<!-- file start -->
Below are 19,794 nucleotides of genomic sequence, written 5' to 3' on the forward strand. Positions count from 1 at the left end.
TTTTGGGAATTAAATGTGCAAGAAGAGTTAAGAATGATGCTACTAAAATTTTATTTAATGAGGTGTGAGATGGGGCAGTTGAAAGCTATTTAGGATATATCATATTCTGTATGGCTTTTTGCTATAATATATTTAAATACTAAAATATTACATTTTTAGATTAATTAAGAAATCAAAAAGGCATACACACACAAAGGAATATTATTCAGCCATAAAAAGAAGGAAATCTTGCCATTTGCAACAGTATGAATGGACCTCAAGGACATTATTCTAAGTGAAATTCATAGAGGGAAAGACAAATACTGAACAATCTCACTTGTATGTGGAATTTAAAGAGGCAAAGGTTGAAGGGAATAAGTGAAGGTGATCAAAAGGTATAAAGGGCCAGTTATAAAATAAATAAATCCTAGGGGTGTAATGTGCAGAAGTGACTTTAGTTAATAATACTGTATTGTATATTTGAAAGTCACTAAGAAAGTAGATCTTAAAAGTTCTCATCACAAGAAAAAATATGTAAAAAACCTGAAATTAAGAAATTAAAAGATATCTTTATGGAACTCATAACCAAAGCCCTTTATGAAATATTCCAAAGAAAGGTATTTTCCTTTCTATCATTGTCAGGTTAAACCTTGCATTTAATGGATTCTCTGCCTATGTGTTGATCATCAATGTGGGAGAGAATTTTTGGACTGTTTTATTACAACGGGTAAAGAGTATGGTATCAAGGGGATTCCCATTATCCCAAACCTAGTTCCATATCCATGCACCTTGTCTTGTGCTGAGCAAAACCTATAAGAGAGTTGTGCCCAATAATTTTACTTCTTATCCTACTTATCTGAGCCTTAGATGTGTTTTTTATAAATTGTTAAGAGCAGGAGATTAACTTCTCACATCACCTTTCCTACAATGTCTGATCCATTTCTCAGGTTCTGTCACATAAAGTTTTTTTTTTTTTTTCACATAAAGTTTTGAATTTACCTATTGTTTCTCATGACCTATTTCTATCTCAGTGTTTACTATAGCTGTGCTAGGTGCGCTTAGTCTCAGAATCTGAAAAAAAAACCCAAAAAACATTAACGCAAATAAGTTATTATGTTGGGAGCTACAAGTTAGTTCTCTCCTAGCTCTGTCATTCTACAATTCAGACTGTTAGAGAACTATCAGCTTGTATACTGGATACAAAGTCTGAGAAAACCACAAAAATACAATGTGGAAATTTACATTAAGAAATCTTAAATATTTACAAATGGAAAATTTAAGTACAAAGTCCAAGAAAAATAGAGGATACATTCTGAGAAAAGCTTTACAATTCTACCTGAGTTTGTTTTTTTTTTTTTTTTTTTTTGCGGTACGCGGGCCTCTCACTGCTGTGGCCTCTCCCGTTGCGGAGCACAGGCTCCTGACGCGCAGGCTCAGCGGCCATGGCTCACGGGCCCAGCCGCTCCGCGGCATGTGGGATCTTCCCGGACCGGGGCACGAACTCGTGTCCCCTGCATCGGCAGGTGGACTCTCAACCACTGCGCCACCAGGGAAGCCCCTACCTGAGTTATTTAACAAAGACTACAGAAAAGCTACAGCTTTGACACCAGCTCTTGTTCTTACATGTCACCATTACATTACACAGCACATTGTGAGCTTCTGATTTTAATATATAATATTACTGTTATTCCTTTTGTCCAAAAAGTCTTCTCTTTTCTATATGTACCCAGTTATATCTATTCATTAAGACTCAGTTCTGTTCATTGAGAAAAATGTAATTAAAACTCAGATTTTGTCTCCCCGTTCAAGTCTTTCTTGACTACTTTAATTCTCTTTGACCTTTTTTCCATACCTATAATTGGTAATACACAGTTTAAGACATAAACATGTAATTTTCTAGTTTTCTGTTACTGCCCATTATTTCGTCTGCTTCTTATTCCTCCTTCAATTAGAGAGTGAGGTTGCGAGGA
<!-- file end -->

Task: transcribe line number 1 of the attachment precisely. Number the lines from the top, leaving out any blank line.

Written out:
Below are 19,794 nucleotides of genomic sequence, written 5' to 3' on the forward strand. Positions count from 1 at the left end.